Many states have been quite active regarding police reform. Roughly 30 states have made a change to police tactics, mostly involving neck restraints and duty to intervene. However, these reforms may do little to change things without protecting officers who intervene and blow the whistle on bad behavior by creating a state and/or federal independent body to protect them.
I highlight two reforms that I think will make a monumental impact. First, some states including Colorado, New Mexico, and Connecticut have repealed qualified immunity. Colorado is making officers assume some financial liability for misconduct up to $25,000. I believe shifting to insurances for departments and officers can make huge inroads to holding accountable corrupt departments and officers who engage in misconduct.
Second, the state of Maryland repealed the Law Enforcement Bill of Rights (LEBOR). LEBOR makes it difficult to investigate police officers by giving them more time to respond to make official statements and even having the ability to keep their jobs if convicted of a felony. Critics of LEBOR say the legislation allows bad apple officer to proliferate. The Maryland state legislature agreed.
At the local level, cities and counties have initiated task forces to review police practices. Many cities are now requiring de-escalation training and the implementation of a use of force continuum. While a series of recommendations have been mandated, local residents are waiting for these recommendations to be implemented. Some areas, such as Prince George’s County, are still waiting on the entire police department to have body-worn cameras. New York City banned qualified immunity. Other cities from Los Angeles to Baltimore have reallocated funds to consolidate resources and better streamline mental health services.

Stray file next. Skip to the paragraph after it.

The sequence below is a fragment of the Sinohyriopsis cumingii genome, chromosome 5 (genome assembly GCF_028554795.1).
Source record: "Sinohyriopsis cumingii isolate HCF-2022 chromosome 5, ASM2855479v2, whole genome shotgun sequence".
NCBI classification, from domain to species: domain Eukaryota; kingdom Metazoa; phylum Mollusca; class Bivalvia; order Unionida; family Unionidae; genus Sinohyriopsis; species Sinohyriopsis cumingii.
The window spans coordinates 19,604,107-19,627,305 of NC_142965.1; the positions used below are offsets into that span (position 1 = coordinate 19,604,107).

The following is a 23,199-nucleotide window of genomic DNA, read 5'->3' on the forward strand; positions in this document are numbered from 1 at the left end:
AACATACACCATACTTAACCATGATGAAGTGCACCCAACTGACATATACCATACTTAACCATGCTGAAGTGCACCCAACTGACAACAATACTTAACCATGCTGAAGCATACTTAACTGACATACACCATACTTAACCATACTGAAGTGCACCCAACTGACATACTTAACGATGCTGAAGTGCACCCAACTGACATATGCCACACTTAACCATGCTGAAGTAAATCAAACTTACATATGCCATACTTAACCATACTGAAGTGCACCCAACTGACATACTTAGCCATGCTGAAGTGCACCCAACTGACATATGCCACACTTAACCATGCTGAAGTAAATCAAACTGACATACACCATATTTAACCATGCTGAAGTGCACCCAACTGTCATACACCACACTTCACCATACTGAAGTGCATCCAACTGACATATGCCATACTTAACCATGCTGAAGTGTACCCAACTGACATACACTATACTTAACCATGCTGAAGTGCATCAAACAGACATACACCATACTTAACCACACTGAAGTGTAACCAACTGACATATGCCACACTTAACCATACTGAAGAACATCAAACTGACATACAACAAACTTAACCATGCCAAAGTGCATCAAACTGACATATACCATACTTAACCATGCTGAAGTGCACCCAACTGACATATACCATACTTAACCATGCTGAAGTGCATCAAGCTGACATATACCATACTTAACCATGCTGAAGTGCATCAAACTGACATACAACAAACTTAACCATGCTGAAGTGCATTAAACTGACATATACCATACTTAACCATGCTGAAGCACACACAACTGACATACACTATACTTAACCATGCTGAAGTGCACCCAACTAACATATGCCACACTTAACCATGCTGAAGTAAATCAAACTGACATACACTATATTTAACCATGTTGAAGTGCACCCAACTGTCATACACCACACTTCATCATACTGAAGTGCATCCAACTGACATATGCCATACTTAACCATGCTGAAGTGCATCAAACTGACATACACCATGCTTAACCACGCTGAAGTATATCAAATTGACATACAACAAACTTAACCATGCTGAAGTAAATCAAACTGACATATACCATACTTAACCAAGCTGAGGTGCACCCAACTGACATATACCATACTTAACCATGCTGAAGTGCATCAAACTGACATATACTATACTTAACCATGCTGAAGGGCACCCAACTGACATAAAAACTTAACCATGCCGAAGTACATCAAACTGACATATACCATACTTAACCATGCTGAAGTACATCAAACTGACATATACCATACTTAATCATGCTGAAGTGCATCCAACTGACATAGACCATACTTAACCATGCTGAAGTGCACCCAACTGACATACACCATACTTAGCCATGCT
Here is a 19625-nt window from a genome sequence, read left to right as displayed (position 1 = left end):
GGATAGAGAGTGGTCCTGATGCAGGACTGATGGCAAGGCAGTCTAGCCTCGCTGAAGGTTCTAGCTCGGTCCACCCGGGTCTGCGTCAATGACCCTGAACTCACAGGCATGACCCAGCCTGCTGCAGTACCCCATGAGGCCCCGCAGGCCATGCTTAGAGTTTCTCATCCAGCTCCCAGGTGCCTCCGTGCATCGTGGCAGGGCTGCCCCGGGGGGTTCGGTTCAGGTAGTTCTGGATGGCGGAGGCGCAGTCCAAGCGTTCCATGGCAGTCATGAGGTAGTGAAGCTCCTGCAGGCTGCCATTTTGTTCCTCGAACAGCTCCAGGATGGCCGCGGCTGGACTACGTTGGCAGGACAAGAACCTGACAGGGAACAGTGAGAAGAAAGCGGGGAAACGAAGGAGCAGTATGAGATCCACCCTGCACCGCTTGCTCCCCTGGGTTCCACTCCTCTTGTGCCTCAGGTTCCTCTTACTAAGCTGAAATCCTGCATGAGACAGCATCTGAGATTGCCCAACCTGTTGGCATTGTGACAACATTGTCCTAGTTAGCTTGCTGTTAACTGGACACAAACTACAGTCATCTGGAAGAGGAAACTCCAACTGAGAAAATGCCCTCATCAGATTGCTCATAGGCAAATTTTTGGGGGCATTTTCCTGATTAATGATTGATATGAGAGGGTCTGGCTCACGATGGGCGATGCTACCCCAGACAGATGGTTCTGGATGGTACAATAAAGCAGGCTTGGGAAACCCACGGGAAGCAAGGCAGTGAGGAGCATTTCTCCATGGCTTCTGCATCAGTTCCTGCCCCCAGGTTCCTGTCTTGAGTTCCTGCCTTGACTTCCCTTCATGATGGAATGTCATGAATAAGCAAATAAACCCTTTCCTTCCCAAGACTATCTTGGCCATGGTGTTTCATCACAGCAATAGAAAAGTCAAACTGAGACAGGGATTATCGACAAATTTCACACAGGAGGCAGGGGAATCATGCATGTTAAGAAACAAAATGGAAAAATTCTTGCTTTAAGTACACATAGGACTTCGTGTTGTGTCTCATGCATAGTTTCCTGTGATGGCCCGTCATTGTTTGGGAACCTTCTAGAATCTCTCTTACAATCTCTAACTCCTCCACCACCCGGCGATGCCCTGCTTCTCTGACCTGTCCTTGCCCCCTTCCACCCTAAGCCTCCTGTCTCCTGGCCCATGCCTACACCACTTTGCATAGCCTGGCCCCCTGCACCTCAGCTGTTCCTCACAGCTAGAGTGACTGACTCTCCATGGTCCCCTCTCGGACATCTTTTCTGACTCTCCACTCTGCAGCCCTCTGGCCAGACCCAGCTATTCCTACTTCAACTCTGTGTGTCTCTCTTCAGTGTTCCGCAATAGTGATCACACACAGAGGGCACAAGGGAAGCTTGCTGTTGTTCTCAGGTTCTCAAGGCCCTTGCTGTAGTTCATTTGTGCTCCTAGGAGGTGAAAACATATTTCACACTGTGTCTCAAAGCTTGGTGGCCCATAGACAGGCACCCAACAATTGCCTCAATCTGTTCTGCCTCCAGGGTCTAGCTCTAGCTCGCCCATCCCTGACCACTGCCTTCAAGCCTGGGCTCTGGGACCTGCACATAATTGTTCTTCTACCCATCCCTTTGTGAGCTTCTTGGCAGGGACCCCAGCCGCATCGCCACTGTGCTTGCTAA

Denver has reallocated mental health calls for service to mental health specialists and paramedics. It’s Support Team Assisted Response program, known as STAR, is a prototype. In responding to over 700 calls for service in the first six months, the STAR program yielded zero arrests and zero killings. Cities like Oakland are aiming to do something similar. Given how much of Oakland’s budget is allocated to law enforcement (over 40%), reallocating calls for service to other professionals with a better skillset to address low-level, nonviolent incidents is warranted.
Bridging the gaps
Collectively, these reforms are promising. However, when it comes to the criminal justice system, policing is just the tip of the iceberg that needs transforming. From traffic stops and cash bail to prison culture and work opportunities after incarceration, it is clear the criminal justice pipeline is laced with racial inequalities. Reimagining and rebuilding the ecosystem, structure, and culture of law enforcement is the only way forward.
I partnered with Brent Orrell, a senior fellow at the American Enterprise Institute, to establish the Brookings-AEI working group on criminal justice reform—a group of scholars, practitioners, and policy experts working together on bi-partisan reform solutions to foster safer, more peaceful, and more resilient communities. In our first report, we laid out short-, medium-, and long-term reforms that can address disparities in the criminal system.
On the one year date of the Floyd murder, we sit on the cusp of a moment that will move either in the direction of transformative change or a watered-down and sanitized version that does not move the needle on police accountability and racial justice. The time for meaningful action is now.